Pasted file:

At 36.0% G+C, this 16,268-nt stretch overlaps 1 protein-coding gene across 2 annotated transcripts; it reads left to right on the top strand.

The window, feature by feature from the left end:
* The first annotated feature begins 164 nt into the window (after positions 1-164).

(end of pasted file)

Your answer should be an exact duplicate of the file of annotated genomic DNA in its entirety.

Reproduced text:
At 36.0% G+C, this 16,268-nt stretch overlaps 1 protein-coding gene across 2 annotated transcripts; it reads left to right on the top strand.

The window, feature by feature from the left end:
* The first annotated feature begins 164 nt into the window (after positions 1-164).